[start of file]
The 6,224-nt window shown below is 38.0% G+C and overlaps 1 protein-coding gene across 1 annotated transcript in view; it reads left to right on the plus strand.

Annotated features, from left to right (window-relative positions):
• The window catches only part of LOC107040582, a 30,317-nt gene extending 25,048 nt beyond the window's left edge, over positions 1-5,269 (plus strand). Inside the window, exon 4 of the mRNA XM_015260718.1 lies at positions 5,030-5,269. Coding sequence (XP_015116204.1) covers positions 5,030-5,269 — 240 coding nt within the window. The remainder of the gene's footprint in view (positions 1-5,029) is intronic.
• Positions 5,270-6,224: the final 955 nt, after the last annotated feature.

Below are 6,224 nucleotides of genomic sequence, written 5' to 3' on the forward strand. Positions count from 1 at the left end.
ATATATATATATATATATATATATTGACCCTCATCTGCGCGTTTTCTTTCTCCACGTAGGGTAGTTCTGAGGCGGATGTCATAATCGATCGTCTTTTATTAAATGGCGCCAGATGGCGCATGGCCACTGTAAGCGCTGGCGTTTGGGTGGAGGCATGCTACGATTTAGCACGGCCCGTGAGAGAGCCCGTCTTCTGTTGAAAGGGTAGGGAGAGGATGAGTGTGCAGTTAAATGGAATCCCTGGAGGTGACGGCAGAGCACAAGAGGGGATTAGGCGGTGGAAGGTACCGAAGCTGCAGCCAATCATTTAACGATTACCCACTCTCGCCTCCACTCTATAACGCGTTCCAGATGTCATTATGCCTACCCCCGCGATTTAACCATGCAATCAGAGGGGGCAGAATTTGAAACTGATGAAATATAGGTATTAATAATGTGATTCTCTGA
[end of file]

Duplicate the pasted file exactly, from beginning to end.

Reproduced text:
The 6,224-nt window shown below is 38.0% G+C and overlaps 1 protein-coding gene across 1 annotated transcript in view; it reads left to right on the plus strand.

Annotated features, from left to right (window-relative positions):
• The window catches only part of LOC107040582, a 30,317-nt gene extending 25,048 nt beyond the window's left edge, over positions 1-5,269 (plus strand). Inside the window, exon 4 of the mRNA XM_015260718.1 lies at positions 5,030-5,269. Coding sequence (XP_015116204.1) covers positions 5,030-5,269 — 240 coding nt within the window. The remainder of the gene's footprint in view (positions 1-5,029) is intronic.
• Positions 5,270-6,224: the final 955 nt, after the last annotated feature.

Below are 6,224 nucleotides of genomic sequence, written 5' to 3' on the forward strand. Positions count from 1 at the left end.
ATATATATATATATATATATATATTGACCCTCATCTGCGCGTTTTCTTTCTCCACGTAGGGTAGTTCTGAGGCGGATGTCATAATCGATCGTCTTTTATTAAATGGCGCCAGATGGCGCATGGCCACTGTAAGCGCTGGCGTTTGGGTGGAGGCATGCTACGATTTAGCACGGCCCGTGAGAGAGCCCGTCTTCTGTTGAAAGGGTAGGGAGAGGATGAGTGTGCAGTTAAATGGAATCCCTGGAGGTGACGGCAGAGCACAAGAGGGGATTAGGCGGTGGAAGGTACCGAAGCTGCAGCCAATCATTTAACGATTACCCACTCTCGCCTCCACTCTATAACGCGTTCCAGATGTCATTATGCCTACCCCCGCGATTTAACCATGCAATCAGAGGGGGCAGAATTTGAAACTGATGAAATATAGGTATTAATAATGTGATTCTCTGA